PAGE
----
Reconsideration If your initial application for Social Security Disability (SSD) or Supplemental Security Income (SSI) has been denied, there are legal actions that could be taken to appeal the decision. You may still be able to obtain benefits. There is a review and appeal process, and SSA will still extend benefits to claimants whose initial claims were denied in many cases. Read more about reconsideration.

Rheumatoid Arthritis, Lupus and Lyme Disease Rheumatoid arthritis is a disabling disease and sufferers are often eligible for benefits. The immune system disorder, lupus, is a disability. Under certain conditions, Lyme disease is considered a disability. Click here for more about rheumatoid arthritis, lupus and Lyme disease.

Social Security Disability Insurance Benefits Social Security Disability Insurance provides income to individuals no longer able to work because of a physically or psychologically restrictive disability. SSDI is funded by payroll taxes and does not depend on the recipient's income level, as it is based solely on work history and degree of disability. Read more about Social Security Disability Insurance benefits.

Social Security Disability Process and Timeline The first step in the Social Security application process is determining whether your are eligible to apply for SSDI or SSI benefits based on the qualification criteria and definition of disability provided by the Social Security Administration. Read more about Social Security Disability process and timeline.

SSD Benefits for Dependents When you are eligible for retirement or disability benefits, dependents may receive benefits on your record: unmarried children under 18 years, or 19 years and a full-time student; disabled children 18 years or older, but disabled before age 22. Your spouse or ex-spouses age 62 or older. Learn more about SSD benefits for dependents.

SSD When You Are 50 or Older If you are age 50 or older and have become disabled to the point where you can no longer work a full-time job, your eligibility for Social security disability benefits may be easier to demonstrate than if you were younger than 50. Read more about SSD when you are 50 or older.

SSD Widows and Widowers Benefits A widow or a widower may receive SSD benefits at 60 or at 50 if disabled under certain criteria: You and the worker were validly married or you would have the status of husband or wife for that person's personal property if he or she had no will; or you went through a marriage ceremony in good faith that would have been valid except for legal impediment. Learn more about SSD widows and widowers benefits.

SSI Benefits for Children The criteria for Supplemental Security Income or SSI benefits for children, is in the definition of a "child" according to the SSA. The SSA defines a child as a person who is neither married nor head of a household and is under age 18; or is under age 22 and is a student regularly attending school. To be eligible for benefits a child must be either blind or disabled. Read more about SSI benefits for children.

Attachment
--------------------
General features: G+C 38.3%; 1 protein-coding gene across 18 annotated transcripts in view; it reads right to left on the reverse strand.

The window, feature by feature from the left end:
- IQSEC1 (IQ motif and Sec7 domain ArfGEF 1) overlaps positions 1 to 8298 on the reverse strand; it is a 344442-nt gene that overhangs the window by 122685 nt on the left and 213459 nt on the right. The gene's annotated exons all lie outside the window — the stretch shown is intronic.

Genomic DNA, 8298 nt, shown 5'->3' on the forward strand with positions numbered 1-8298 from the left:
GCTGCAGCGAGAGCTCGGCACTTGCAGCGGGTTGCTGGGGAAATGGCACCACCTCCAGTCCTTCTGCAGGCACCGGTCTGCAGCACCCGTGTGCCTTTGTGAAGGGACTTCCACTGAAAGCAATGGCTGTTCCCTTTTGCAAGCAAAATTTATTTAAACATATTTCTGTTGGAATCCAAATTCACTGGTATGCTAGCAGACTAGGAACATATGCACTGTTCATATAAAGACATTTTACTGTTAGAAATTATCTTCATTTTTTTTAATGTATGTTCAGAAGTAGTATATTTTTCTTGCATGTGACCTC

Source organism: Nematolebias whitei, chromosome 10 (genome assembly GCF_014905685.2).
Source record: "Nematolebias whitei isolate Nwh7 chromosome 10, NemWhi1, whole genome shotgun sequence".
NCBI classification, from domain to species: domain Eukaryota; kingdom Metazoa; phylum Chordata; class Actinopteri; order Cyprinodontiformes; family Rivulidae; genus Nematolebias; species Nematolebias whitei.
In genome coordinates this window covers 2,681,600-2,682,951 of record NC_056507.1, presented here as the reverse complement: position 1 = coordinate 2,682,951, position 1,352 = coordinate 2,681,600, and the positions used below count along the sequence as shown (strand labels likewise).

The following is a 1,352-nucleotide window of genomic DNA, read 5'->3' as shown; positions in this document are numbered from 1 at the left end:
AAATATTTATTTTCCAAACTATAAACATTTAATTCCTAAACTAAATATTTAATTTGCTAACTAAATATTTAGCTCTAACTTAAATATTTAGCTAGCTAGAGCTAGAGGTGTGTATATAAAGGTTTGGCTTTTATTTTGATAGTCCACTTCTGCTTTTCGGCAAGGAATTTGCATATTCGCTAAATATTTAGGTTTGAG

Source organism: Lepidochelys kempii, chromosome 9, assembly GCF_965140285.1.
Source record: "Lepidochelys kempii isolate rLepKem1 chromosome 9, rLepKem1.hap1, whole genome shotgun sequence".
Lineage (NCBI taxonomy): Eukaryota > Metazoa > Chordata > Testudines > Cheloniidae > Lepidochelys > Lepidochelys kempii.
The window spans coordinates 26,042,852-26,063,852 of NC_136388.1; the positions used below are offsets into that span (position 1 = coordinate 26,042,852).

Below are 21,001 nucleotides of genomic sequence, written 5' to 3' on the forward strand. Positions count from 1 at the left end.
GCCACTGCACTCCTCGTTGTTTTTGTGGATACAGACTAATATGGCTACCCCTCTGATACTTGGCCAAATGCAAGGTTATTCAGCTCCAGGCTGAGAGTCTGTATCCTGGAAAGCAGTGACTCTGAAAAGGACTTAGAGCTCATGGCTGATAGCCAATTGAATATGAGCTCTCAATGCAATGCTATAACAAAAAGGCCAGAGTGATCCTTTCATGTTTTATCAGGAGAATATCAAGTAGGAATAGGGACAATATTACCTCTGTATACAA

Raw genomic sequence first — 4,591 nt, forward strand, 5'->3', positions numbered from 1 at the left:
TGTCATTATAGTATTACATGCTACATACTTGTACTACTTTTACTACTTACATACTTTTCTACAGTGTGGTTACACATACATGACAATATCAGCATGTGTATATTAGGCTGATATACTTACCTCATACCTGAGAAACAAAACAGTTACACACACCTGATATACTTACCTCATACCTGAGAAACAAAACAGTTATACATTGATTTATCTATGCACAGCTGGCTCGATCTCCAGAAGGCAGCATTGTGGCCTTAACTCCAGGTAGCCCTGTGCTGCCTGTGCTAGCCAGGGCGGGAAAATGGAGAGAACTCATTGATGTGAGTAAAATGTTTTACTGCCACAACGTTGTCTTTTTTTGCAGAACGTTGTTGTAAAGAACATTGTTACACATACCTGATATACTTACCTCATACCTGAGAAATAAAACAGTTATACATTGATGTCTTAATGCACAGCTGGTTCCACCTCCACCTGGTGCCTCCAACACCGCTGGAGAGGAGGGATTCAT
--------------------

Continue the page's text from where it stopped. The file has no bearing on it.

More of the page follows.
Supplemental Security Income (SSI) SSI offers monetary assistance to low-income individuals who are at least age 65, blind and/or disabled. SSI pays cash benefits to supplement the cost of food, clothing and shelter. Unlike SSDI, the SSI program is funded by general tax revenues, not Social Security taxes. Click here for more about Supplemental Security Income.

The Appeals Process The several levels in the appeals process are: Level I Reconsideration is a complete review. Level II Hearing, is presentation of your case in person. Level III Appeals Council, is a review in which the council can make a new decision. Level IV Federal Court Review is the last level of appeal where you have the right to file a civil suit in Federal District Court. Read more about the appeals process.

The Disability Evaluation Process The first step in the Social Security application process is determining whether you are eligible to apply for SSDI or SSI benefits based on the qualification criteria and strict definition of disability. With the assistance of a Loveland Social Security Disability Attorney to represent your interests, the evaluation process will go smoothly forward to the outcome you deserve. Read more about the disability evaluation process.

The application process for either SSDI or SSI benefits can be long and complex. The large majority of initial applications for disability benefits are denied. In the interests of speeding up the process, you may want to consider retaining an experienced Loveland Social Security Disability attorney from our firm. We do not charge a fee unless we successfully resolve your claim and we will ensure the process moves as swiftly and smoothly as possible.

Contact a Loveland Social Security Disability attorney from our offices today!